The Aperture Club is very happy to work with and support the following organisation. Part of our philosphy is to support local organisations with a similar vision. We might offer free photography servcices for ‘not for profit’ organisations or to assist in developing and inspiring young or disadvantaged Australian’s to express themselves though the power of photography as an art form. We encourage organisations to contact us to see how we can work together to use photography as a tool for change…
BIKESydney is an incorporated not-for-profit community organisation. We advocate on behalf of our members and people who ride bicycles who live and work in and around the City of Sydney local government area. We are affiliated with Bicycle NSW.
We want to live in a city …Where riding a bicycle is part of everyday lifeThat is vibrant, healthy, productive, creative and robust. That values community, mobility, health, wellbeing social equity and sustainability. Where people of all ages can make easy choices to ride a bicycle, walk and take public transport.
The Mardi Gras Film Festival has grown considerably since 1993. It is now one of Australia’s largest film festivals of any kind, and one of the top five queer film festivals in the world. It is highly regarded by filmmakers all over the world, and is the most important avenue for promoting gay and lesbian titles to distributors and exhibitors in this territory.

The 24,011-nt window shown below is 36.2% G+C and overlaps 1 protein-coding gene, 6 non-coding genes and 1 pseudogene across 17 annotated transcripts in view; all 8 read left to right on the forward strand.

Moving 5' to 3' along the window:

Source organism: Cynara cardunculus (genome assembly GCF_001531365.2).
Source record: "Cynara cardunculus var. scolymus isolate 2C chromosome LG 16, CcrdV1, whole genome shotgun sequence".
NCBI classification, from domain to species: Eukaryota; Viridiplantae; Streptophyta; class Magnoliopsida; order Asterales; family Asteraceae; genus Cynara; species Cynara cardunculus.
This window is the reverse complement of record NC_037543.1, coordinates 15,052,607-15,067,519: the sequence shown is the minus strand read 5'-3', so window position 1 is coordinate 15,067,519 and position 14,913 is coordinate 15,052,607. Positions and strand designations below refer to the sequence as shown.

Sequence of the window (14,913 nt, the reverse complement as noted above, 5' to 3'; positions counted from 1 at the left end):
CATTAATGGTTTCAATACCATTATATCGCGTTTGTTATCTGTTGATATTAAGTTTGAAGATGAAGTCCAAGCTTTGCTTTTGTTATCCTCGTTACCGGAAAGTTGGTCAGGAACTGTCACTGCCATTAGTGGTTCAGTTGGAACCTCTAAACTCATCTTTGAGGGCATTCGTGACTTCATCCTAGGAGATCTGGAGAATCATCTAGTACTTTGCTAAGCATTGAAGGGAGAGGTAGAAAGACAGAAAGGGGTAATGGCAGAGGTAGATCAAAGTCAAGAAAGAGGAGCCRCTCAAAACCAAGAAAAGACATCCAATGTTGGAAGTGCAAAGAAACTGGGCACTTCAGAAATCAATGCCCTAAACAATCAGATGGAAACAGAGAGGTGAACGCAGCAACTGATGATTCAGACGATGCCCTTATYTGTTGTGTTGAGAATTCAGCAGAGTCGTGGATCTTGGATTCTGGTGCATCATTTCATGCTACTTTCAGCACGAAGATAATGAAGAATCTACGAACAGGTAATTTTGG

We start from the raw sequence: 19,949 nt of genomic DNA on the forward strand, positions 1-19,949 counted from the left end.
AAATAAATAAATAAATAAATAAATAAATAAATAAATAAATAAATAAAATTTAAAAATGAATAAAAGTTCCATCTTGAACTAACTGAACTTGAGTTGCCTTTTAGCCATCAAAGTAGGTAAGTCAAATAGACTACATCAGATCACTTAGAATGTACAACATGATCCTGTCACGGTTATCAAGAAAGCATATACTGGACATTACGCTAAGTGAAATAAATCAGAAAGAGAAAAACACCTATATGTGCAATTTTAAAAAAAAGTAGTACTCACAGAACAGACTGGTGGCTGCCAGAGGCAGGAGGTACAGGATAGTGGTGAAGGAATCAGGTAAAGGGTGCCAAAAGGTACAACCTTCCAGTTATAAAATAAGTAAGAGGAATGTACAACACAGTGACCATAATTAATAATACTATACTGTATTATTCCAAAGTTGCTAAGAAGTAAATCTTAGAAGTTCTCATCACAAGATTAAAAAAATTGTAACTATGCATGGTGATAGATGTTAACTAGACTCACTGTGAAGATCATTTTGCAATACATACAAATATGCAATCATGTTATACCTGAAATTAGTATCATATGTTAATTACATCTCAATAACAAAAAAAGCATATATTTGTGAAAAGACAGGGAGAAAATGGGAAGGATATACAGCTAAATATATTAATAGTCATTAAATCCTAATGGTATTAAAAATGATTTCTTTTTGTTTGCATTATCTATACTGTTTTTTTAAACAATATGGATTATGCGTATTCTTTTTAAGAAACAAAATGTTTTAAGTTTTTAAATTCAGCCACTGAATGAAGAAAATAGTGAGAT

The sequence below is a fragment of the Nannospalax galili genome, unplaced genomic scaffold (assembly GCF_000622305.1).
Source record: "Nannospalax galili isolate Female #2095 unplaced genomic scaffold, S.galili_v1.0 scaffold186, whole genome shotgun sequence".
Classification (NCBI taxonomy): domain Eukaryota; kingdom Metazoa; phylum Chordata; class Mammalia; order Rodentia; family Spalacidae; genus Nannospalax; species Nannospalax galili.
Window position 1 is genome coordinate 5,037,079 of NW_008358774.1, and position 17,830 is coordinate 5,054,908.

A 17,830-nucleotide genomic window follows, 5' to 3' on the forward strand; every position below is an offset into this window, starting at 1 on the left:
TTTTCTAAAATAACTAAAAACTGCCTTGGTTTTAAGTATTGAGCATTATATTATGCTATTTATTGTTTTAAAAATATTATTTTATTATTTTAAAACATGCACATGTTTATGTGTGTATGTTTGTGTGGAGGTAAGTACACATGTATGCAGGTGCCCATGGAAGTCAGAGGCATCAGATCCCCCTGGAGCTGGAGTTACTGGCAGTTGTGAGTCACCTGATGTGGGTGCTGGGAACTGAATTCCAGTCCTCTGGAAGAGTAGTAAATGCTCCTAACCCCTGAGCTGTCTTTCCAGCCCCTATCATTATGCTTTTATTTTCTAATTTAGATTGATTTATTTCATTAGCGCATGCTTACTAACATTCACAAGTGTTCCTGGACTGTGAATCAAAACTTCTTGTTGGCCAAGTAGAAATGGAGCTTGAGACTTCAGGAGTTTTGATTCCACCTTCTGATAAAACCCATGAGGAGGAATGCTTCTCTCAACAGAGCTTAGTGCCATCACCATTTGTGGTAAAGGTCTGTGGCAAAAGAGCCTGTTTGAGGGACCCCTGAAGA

For 10 years, Queer Screen’s documentary festival, queerDOC, was the first and only GLBTIQ documentary festival in the world, and the annual My Queer Career competition pioneered queer short film competitions exclusively for locally produced work. Both events are now part of the Mardi Gras Film Festival.
In recent years, new initiatives have grown to include special events and curated programs right across Australia, making Queer Screen one of only a handful of GLBTIQ film organisations world-over to operate a national slate of events throughout the year.
Since 2013, a new film festival, the Queer Screen Film Fest, has become a major event that delivers the latest GLBTIQ movies to the Sydney’s screens in the month of September.
On Wednesday April 9, 2014 Boomalli will open its doors to an exhibition of 100 Australian artists in support of resale royalty, with artworks from prominent and upcoming Australian artists, both Indigenous and non-Indigenous.
DOWNLOAD FULL LIST OF ARTIST HERE
Running until Sunday April 27, the exhibition highlights the concerns of artists and others that the resale rights of artists are under threat.
Show your support – attend the exhibition – sign the petition – write a letter. RIGHTNOW.
Why is this important?
In June 2010, the resale royalty scheme began in Australia, helping artists, particularly remote Indigenous artists, to receive 5% income from their artworks as they are sold again and again.The scheme was reviewed last year and artists are very concerned that the current Federal Government might scrap it.
One of the main reasons the scheme was brought into law was to support Aboriginal and Torres Strait Islander artists who were often selling their artworks for very low sums of money – so while their art increased in value enormously, they never earned any of that revenue. Many were living in poverty while their artwork was trading for hundreds of thousands of dollars.